It wasn’t until the formation of City Vision – a coalition of Labour, Alliance, Greens, and progressive community independents – in 1998 that a progressive bloc could be said to have formed to compete against C&R. With a single umbrella organisation for progressive candidates, two of the great challenges of winning election in local government are dealt with. First: name recognition. Local government does not get anything like the mainstream media coverage of central government politics, although most Aucklanders could name the mayor and perhaps the deputy mayor and some of the councillors, they are much less likely to know the local board members for their area; the names of the numerous local tickets that emerge each election are unlikely to have any brand recognition and it is often unclear from a 150-word voting pamphlet statement what independent candidates stand for. Second: with a clear brand and a public understanding of values, City Vision co-ordinates candidates on the progressive side of politics to form local teams and select the best candidates to stand for the number of positions available without splitting the vote. A similar alliance called ‘Future West’ in Auckland’s west won all of the seats on the Waitakere Ranges Local Board in the 2013 election.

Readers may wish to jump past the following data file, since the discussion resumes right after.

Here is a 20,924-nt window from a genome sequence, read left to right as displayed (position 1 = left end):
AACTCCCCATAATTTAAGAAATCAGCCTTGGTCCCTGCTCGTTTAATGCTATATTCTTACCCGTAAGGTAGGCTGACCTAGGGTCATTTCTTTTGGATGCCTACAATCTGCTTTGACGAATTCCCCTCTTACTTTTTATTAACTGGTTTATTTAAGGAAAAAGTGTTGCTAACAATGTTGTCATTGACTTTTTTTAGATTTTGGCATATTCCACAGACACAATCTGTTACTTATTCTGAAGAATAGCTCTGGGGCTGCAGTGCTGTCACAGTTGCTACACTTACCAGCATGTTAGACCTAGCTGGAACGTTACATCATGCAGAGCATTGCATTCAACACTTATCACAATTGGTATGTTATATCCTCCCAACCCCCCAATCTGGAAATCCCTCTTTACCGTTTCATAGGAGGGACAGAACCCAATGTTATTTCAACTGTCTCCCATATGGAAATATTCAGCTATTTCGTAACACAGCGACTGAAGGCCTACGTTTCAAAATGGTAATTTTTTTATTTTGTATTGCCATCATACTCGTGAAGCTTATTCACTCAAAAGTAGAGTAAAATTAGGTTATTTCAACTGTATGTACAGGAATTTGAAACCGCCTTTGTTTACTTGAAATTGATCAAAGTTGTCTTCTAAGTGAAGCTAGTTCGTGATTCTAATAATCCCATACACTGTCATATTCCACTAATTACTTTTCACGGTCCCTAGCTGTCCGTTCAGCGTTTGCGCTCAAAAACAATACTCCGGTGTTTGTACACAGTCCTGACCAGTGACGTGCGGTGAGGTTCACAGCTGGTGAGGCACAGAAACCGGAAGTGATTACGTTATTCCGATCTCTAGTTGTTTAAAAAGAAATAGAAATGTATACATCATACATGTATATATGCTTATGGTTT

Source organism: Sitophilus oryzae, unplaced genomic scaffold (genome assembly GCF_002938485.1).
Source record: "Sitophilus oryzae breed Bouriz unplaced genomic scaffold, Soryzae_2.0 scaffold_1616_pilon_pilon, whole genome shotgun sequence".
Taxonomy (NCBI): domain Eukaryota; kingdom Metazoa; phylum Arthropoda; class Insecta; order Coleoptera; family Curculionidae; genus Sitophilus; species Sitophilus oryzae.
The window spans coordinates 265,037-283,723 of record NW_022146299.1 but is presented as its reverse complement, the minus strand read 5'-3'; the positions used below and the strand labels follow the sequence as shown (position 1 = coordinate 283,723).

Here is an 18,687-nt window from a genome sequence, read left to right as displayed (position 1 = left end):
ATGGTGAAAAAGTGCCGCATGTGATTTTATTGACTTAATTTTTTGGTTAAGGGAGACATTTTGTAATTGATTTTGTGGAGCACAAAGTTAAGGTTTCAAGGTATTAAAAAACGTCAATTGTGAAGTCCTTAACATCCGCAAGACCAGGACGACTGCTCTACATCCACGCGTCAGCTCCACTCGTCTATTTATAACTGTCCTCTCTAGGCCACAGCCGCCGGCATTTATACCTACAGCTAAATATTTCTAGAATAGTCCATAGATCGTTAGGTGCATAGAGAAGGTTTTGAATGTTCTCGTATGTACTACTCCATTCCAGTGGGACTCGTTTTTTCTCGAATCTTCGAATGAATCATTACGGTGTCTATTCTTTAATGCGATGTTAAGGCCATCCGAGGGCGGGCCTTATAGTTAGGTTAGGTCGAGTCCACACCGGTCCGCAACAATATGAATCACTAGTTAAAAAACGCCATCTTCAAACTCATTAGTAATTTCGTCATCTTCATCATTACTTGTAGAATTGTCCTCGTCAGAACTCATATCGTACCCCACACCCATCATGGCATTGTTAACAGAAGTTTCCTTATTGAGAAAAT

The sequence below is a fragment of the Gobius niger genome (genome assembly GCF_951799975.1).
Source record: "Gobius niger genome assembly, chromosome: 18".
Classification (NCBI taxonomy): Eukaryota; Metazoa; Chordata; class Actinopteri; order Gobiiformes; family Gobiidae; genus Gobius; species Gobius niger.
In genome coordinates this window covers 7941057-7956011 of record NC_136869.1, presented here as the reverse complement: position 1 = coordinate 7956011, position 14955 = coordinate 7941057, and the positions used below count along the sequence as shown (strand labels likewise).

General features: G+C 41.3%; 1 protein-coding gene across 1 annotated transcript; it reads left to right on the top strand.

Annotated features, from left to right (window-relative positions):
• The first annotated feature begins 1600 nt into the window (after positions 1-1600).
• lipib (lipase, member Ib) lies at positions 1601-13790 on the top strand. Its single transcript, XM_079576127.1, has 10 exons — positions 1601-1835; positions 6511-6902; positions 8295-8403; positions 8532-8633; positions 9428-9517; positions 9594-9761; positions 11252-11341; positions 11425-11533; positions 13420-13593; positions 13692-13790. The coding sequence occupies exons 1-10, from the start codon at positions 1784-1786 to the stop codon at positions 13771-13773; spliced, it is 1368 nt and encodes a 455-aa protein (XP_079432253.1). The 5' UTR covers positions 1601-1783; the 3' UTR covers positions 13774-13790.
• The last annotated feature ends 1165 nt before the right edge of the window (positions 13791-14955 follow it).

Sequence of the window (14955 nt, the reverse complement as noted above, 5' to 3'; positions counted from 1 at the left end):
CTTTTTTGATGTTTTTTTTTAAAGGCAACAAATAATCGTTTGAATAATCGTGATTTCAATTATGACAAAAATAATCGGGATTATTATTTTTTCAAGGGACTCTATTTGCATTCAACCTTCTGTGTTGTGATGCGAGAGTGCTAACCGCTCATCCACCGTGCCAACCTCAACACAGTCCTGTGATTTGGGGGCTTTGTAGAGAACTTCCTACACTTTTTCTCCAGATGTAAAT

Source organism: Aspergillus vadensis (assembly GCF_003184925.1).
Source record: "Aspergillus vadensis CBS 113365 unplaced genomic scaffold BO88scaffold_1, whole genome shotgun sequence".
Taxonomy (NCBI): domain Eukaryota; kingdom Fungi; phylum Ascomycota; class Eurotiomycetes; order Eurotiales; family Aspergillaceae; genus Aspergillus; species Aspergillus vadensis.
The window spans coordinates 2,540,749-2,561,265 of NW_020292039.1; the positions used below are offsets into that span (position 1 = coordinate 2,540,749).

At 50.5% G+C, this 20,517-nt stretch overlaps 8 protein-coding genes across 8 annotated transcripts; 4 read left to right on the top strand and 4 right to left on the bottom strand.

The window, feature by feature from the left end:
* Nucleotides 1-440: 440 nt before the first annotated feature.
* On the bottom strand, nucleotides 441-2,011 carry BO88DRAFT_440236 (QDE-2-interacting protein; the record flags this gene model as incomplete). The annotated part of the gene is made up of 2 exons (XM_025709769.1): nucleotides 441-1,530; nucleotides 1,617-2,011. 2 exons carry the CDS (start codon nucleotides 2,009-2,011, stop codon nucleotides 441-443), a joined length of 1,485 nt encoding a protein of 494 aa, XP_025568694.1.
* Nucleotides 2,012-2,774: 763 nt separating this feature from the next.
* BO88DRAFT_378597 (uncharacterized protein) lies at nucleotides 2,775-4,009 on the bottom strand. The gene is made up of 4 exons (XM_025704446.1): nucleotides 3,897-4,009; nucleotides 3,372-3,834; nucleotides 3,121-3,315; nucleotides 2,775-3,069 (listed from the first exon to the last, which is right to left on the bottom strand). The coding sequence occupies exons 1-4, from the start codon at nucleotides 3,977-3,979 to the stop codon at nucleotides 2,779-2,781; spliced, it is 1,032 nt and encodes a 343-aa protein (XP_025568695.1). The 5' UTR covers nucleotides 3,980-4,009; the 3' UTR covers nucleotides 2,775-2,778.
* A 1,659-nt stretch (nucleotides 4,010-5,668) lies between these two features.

It is clear on all of City Vision’s materials that Greens are part of the coalition, the logo is prominently displayed, but being part of a City Vision team positions those candidates as part of a larger progressive bloc and significantly increases their chances of being elected in a FPP race.
Single Transferable Vote
As at 2013, Dunedin City Council, Greater Wellington Council, Wellington City Council, Kapiti Coast District Council, Marlborough District Council, Palmerston North City Council and Porirua City Council use the STV system of voting. For a little more detail on this method, it is worth looking at Graeme Edgeler’s very good Q&A on STV.
A STV system allows for a different strategy. Without having to form blocs, as is necessary with FPP, candidates can stand with a clear branding as Greens.
In 2013, the Greens successfully ran Green-branded candidates in STV campaigns in Dunedin and Wellington. In Dunedin, Aaron Hawkins stood as a Green-branded mayoral candidate and won election as a councillor. In Wellington, the Greens made impressive inroads into the regional and city councils. Former Green MP, Sue Kedgley, and Paul Bruce were elected as regional councillors and Iona Pannett, Sarah Free and David Lee were elected as city councillors.
Horses for courses
Although it may at first seem best to always run candidates under a Green banner in local government elections, it is essential to tailor the strategy to the voting system. Running candidates for local government is not simply a flag waving exercise for the parliamentary wing of the party, nor is it even a useful branding exercise unless the candidates are likely to win election. Local government is an end in itself. It is the level of government at which New Zealand’s environmental law is implemented and, given the Green Charter value of Appropriate Decision Making, it is core to the Green kaupapa of localised decision making to effect ecological wisdom and social responsibility.